Though these critiques are very legitimate, what if there were solutions to all of them without the need to turn to non-dairy alternatives?
Today to explore these solutions is one of the leaders in regenerative dairy and a growing movement of dairy producers working to develop a new way of managing dairy cows and the pastures they coexist with. Phyllis Van Amburgh along with her husband Paul and their family are leaders in holistic land use, biodiverse cultivation, Organic dairy herd management, and more. 
Together they are dairy farmers in upstate New York, and have been involved in key innovations in the dairy industry, mostly in western parts of the world, re-integrating dairy cows as a cornerstone for ecological health and for human communities to thrive. Phyllis and Paul have also helped develop the Grass-fed certification program with NOFA-NY and PCO. 
In this interview Phyllis starts by sharing her inspiring story of transitioning away from her previous career as she and Paul embraced a gradual move into full time farming. 
We explore the intuition she had that much of the conventional wisdom and ways of doing things in the dairy industry were not really in the interest of either the cows nor the farmers and how that led them to rethink their own dairy operation.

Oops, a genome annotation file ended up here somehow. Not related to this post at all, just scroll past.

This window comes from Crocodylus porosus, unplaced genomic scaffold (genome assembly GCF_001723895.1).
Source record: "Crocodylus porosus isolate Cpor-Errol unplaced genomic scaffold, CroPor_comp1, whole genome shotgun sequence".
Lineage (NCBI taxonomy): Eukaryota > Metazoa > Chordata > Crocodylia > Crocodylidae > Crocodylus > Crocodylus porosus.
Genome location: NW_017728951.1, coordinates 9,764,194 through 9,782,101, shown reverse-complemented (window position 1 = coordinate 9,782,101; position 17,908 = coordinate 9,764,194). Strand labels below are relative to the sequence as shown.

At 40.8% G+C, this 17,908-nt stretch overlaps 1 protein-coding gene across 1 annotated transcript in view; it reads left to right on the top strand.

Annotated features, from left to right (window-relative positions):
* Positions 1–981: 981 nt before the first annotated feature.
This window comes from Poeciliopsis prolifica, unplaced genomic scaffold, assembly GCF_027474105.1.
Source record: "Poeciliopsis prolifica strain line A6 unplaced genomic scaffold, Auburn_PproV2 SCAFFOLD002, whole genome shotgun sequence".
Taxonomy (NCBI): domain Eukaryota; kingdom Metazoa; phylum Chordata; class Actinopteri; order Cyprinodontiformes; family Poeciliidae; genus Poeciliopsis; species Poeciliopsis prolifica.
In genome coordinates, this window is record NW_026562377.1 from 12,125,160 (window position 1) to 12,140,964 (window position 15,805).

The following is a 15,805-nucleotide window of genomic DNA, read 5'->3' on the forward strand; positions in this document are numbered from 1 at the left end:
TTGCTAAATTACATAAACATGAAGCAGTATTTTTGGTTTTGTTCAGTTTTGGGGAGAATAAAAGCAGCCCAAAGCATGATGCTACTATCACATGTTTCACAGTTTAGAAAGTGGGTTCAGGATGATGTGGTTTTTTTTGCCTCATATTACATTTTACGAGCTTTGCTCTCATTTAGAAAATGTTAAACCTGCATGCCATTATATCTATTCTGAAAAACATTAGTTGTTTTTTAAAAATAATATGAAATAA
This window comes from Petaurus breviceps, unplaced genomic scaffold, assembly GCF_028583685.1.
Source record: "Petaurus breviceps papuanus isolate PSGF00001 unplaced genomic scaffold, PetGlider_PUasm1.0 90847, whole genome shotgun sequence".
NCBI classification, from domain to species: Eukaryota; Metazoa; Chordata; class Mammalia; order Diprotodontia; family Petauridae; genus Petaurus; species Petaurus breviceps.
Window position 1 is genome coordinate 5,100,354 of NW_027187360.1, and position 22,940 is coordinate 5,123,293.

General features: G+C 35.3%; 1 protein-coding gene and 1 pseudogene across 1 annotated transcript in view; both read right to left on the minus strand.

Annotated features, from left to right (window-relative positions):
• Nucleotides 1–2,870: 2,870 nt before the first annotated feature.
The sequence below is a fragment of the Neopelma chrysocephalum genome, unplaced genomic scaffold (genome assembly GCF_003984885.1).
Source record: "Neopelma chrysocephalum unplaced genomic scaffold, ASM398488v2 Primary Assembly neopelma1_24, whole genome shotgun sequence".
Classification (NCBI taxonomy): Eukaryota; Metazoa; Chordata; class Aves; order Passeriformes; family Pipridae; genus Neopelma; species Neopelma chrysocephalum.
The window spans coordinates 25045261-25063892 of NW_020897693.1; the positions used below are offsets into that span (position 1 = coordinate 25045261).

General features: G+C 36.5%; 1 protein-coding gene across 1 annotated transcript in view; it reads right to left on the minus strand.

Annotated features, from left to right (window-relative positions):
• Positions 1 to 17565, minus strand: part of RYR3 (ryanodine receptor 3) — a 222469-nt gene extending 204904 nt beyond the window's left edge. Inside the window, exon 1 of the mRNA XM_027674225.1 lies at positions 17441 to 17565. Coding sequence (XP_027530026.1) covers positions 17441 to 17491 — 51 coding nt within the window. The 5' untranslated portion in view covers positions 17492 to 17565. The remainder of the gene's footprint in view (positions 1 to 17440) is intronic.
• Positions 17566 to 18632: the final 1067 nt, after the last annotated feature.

Phyllis outlines the key aspects they consider essential for managing a dairy herd regeneratively and the pioneering journey they’re on to make exclusively grass fed dairy cows viable through selective breeding and holistic managed grazing. 
We also explore Phyllis’ insights from her work helping large dairy operations in the USA and Europe to transition to regenerative management and the challenges and opportunities that the wider industry has to transform.

Friday Sep 08, 2023

 This is part two of the conversation started last week with Akiva Silver. Co-owner of Twisted Tree nursery and homestead. If you haven’t yet heard the first part, you can find the link in the show notes for this episode on the website at